Assistant Presding Bishop Of Global United Fellowship Bishop Sheldon McCarter Church In Foreclosure And Due To Be Evicted Next Week But He Went To Vegas For Some Rest And Relaxation!!!
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Everything Is Going Down, But The Word Of God……Well, Bishop Sheldon McCarter is about to loose his church if God does not give him a miracle or close to $4 Million Dollars by next week or a new bank to assume the loan. Hopefully Bishop Neil C. Ellis is more than talk and can actually help his assistant presiding bishop save his church. However, Obnoxious Media knows first had that Bishop Ellis and his so called staff lack integrity. We are still waiting on payment for our agreed coverage of his conference that his assistant Michelle Duffy invited us to attend and cover, but refused to pay our honorarium. Bishop Ellis seems ove far to close to Michelle for comfort and loves to wear low cut outfits with her breast constantly exposed is not a God look for a woman that claims to be a marketing and PR person for bishops and churches. McCarter might have to figure this one out on his own and should leave Global United Fellowship Of Churches since they do not seem to be willing or most likely not able to assist in bailing him out. A poor testimony that one of the main leaders of the organization cannot hold his own church how is he capable of leading anyone. This and J.J. out of Raleigh is pulling out due to his having been promised New Birth in Atlanta. Seems Ellis hoodwinked him and saw to it that Jamal would get the Church after their first choice, Bishop Marvin Sapp, also of Ellis’ Mickey Mouse/Donald Duck wannabe organization could not get the church due to his not being able to pass the physical to quality for a keyman insurance. According to members of the Obnoxious Street Committee Marvin has a pre-existing condition that prevented him from getting the church. Sheldon McCarter boast his church is the greater church, but that will not be the case is they are outside. It seems Sheldon McCarter had an emergency meeting with his members last Tuesday and asked them to go into their 401k accounts and mortgage their homes to help the church come out of foreclosure, but the next day he flew to Las Vegas for a little rest and relaxation.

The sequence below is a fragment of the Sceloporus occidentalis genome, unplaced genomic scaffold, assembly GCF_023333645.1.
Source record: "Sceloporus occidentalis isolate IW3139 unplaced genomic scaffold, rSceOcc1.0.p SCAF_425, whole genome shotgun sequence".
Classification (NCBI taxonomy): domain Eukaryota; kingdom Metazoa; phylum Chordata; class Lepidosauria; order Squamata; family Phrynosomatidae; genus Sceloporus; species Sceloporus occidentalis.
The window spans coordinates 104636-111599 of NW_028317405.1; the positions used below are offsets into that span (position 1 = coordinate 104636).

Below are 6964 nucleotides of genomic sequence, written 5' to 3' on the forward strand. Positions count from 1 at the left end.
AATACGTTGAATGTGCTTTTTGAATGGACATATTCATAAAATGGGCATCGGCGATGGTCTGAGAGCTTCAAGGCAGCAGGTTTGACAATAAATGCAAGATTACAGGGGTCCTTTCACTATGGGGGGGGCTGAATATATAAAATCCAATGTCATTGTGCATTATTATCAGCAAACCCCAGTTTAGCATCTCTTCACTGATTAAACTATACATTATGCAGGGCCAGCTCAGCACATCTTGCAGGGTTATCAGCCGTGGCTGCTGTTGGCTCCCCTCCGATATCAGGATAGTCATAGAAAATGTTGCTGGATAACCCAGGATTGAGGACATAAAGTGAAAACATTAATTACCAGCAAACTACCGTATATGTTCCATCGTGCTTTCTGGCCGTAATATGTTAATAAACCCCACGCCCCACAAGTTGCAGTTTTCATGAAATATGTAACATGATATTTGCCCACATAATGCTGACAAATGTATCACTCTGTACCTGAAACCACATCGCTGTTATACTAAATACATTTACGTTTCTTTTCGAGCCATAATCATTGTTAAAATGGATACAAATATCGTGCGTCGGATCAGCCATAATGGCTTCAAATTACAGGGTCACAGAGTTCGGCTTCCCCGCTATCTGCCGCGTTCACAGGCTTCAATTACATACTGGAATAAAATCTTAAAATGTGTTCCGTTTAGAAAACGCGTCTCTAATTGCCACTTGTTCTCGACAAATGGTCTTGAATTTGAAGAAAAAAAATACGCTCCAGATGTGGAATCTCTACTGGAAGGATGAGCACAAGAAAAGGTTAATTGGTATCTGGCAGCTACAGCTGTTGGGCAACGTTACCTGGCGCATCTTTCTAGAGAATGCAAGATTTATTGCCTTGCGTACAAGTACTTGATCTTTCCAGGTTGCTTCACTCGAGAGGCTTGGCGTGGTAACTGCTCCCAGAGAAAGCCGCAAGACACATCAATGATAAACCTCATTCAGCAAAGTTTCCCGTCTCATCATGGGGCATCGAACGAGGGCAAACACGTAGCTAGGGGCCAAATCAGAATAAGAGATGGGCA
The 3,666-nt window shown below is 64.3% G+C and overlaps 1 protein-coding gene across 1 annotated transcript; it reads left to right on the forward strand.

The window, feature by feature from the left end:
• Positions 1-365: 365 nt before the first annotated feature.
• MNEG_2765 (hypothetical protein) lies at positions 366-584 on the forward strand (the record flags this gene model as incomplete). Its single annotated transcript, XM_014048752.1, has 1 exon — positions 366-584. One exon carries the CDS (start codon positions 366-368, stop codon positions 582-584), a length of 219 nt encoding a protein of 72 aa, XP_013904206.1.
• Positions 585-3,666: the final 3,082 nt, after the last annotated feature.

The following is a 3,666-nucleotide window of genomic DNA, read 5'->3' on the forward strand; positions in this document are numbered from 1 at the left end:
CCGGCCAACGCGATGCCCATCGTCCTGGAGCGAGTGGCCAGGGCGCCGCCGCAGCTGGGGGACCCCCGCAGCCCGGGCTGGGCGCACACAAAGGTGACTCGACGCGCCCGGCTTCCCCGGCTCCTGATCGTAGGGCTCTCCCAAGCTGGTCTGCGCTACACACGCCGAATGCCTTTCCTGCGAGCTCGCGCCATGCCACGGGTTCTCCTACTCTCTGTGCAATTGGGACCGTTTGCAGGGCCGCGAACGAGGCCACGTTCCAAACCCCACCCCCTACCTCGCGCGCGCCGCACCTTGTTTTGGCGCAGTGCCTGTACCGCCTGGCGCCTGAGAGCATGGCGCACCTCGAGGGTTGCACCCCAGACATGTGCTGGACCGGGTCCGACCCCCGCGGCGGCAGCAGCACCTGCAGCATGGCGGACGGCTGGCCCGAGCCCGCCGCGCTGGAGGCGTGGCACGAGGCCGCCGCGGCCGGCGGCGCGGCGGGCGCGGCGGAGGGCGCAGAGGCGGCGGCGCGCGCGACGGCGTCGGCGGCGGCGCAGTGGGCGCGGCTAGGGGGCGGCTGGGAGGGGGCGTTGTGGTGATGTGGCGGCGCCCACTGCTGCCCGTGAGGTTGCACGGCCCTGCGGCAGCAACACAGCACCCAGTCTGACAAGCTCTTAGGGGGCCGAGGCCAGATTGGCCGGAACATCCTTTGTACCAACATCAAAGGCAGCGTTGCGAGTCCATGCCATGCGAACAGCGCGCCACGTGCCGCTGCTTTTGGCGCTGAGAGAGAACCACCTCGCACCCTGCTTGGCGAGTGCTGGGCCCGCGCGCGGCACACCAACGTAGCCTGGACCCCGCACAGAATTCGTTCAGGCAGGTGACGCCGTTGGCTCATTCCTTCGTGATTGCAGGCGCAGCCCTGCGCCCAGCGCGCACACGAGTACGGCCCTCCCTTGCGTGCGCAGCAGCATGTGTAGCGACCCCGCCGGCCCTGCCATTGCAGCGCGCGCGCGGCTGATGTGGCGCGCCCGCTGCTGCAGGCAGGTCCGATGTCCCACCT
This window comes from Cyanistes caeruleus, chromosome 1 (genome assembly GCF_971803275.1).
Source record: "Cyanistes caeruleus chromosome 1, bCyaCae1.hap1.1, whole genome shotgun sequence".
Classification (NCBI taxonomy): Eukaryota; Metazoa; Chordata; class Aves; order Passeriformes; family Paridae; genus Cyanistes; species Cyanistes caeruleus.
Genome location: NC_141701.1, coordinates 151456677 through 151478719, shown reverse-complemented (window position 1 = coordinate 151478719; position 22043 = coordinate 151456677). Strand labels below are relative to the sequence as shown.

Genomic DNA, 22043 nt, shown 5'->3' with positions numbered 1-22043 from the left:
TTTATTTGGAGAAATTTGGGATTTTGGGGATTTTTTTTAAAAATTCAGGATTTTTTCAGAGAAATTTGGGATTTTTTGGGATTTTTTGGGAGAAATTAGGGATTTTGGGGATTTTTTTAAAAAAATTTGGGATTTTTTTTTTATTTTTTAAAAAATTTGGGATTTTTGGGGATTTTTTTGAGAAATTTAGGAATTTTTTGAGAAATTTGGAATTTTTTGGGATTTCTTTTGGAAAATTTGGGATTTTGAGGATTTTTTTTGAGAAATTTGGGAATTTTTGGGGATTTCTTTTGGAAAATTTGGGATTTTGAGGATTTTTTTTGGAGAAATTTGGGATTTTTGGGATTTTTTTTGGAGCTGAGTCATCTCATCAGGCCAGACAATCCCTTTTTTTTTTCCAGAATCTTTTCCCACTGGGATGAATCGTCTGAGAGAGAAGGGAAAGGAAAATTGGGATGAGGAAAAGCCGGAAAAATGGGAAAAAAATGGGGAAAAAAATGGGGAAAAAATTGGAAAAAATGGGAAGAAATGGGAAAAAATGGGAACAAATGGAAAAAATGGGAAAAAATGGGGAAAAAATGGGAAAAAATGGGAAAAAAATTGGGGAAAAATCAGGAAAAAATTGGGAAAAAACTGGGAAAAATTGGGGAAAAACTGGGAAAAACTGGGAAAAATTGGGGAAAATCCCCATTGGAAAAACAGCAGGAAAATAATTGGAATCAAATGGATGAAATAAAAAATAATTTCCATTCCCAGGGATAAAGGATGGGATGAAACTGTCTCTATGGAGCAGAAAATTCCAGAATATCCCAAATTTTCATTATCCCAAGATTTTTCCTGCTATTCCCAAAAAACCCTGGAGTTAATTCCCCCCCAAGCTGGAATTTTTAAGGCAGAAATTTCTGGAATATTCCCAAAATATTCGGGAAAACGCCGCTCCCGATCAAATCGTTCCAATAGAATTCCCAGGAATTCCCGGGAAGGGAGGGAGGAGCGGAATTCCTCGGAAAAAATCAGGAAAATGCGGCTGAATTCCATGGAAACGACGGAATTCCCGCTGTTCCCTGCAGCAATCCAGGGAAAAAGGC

The Greater Cleveland Avenue Christian Church, founded in 1893, defaulted on its mortgage in 2018 and owes Tennessee-based Apex Bank $3.3 million.
The church is now located on Lansing Drive in a sanctuary it constructed in 1999. Also on the 15-acre property is the church’s Family Life Center, which it built in 2000. The church had obtained $3.7 million in financing to develop its site, with the property serving as collateral for the loan.
The church filed for Chapter 11 bankruptcy protection on April 20, 2018. Chapter 11 give a debtor a way to reorganize its finances and debt, and protects against foreclosure if the debtor follows a court-approved reorganization plan.
Apex Bank has told the bankruptcy court that the church has failed to live up to the terms of the reorganization plan the court approved on Feb. 22.
The church is asking the federal bankruptcy court for more time to find a way to come up with new financing. The court will hold a hearing on Wednesday — two days before the scheduled foreclosure sale — to consider the church’s request.
Meanwhile, the church on its web site is invoking divine assistance. The church has posted a “Greater Confession,” written in capital letters, that includes this proclamation:
“Now Satan, and Apex Bank, we bind you and your negative activity in the name of Jesus and we loose ministering angels and the spirit of God to minister for us and to bring the necessary finances, so we may carry out the will of God for this ministry.”
A woman at the church office said Wednesday that the church had no comment. A message was left with McCarter asking him to call, but he did not respond on Wednesday. The woman at the church, who would not give her name, told a Obnoxious Media that the church property was private property and posted to that effect.